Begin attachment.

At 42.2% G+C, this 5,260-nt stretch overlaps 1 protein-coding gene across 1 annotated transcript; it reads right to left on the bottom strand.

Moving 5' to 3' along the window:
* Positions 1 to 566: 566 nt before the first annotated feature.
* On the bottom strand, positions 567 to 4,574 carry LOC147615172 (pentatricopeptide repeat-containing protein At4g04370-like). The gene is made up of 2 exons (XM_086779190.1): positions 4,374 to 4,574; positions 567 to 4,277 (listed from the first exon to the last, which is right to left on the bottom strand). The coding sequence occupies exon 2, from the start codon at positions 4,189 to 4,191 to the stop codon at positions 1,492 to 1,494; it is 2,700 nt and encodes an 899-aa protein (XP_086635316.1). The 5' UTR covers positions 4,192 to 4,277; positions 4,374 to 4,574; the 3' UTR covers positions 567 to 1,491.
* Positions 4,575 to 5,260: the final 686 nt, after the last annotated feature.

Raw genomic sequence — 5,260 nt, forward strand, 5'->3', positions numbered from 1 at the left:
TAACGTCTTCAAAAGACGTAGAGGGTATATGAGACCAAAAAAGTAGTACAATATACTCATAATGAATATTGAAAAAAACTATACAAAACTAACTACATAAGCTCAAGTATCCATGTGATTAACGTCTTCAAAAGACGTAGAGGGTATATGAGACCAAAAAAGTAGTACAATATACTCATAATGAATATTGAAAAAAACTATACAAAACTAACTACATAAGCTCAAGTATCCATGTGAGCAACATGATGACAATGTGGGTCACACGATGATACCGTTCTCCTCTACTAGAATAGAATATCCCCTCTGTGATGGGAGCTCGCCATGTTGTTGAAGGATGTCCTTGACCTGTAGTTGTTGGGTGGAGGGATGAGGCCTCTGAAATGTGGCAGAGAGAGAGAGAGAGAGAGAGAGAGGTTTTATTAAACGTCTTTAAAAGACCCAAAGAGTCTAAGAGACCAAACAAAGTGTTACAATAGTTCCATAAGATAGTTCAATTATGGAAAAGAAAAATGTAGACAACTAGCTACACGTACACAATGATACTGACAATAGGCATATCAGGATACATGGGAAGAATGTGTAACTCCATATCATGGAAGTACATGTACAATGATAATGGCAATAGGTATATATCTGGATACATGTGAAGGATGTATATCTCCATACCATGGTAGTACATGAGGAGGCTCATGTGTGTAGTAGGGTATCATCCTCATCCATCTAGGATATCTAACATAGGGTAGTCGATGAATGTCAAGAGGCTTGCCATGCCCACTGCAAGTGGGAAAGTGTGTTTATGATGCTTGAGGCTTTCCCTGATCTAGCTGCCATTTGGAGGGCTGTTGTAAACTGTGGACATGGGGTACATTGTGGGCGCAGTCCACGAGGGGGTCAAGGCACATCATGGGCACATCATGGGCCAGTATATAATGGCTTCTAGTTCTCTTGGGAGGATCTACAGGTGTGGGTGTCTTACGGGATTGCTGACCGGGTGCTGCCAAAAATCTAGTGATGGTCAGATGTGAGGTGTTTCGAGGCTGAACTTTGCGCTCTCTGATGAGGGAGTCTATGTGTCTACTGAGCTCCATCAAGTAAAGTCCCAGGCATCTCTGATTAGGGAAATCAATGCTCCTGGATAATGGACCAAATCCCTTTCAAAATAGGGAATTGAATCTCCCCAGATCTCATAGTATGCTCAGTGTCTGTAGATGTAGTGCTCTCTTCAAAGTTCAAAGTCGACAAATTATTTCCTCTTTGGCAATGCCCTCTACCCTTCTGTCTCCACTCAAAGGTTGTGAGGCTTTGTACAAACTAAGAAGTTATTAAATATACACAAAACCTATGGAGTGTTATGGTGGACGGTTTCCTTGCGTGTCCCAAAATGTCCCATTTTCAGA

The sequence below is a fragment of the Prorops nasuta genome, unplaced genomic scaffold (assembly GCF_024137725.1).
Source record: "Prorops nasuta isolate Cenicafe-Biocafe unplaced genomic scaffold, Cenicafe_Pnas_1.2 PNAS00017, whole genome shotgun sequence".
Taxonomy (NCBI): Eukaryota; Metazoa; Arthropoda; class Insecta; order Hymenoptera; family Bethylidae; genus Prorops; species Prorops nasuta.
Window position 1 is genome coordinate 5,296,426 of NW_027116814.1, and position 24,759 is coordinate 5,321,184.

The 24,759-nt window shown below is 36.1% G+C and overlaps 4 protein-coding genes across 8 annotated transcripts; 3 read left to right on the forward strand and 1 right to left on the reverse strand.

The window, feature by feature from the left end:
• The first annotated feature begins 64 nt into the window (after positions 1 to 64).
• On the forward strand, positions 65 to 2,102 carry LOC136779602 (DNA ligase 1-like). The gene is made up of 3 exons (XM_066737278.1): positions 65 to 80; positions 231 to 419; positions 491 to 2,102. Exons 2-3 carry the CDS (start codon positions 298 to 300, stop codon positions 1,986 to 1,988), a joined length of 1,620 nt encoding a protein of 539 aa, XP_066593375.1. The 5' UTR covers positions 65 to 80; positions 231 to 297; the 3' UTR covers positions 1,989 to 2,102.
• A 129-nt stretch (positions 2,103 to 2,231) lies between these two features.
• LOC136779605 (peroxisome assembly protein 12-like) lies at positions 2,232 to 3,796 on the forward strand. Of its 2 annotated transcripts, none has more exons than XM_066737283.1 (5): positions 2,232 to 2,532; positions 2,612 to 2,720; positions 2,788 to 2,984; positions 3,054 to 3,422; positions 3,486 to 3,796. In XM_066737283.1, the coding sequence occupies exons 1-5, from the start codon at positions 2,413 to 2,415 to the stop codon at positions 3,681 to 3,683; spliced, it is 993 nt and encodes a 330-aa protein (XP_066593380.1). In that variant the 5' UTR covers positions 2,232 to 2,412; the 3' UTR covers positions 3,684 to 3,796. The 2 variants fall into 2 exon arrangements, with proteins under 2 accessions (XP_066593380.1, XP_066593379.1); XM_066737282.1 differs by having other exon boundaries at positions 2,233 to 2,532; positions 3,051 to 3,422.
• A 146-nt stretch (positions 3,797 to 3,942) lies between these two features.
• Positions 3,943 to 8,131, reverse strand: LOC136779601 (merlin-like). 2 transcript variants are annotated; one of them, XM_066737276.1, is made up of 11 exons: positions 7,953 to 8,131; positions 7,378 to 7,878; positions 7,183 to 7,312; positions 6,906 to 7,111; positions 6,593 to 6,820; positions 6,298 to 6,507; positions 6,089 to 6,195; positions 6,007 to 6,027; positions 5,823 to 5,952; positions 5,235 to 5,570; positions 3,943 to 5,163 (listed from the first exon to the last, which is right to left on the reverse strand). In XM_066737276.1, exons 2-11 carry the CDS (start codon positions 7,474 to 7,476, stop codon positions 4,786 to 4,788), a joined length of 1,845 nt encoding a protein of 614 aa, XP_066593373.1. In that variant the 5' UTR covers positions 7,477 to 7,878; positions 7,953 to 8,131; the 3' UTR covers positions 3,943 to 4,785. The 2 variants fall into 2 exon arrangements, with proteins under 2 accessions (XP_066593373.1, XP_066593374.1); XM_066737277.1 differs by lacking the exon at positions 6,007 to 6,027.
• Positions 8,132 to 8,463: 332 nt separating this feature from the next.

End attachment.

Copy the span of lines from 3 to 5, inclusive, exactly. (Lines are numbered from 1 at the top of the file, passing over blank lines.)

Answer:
* Positions 1 to 566: 566 nt before the first annotated feature.
* On the bottom strand, positions 567 to 4,574 carry LOC147615172 (pentatricopeptide repeat-containing protein At4g04370-like). The gene is made up of 2 exons (XM_086779190.1): positions 4,374 to 4,574; positions 567 to 4,277 (listed from the first exon to the last, which is right to left on the bottom strand). The coding sequence occupies exon 2, from the start codon at positions 4,189 to 4,191 to the stop codon at positions 1,492 to 1,494; it is 2,700 nt and encodes an 899-aa protein (XP_086635316.1). The 5' UTR covers positions 4,192 to 4,277; positions 4,374 to 4,574; the 3' UTR covers positions 567 to 1,491.
* Positions 4,575 to 5,260: the final 686 nt, after the last annotated feature.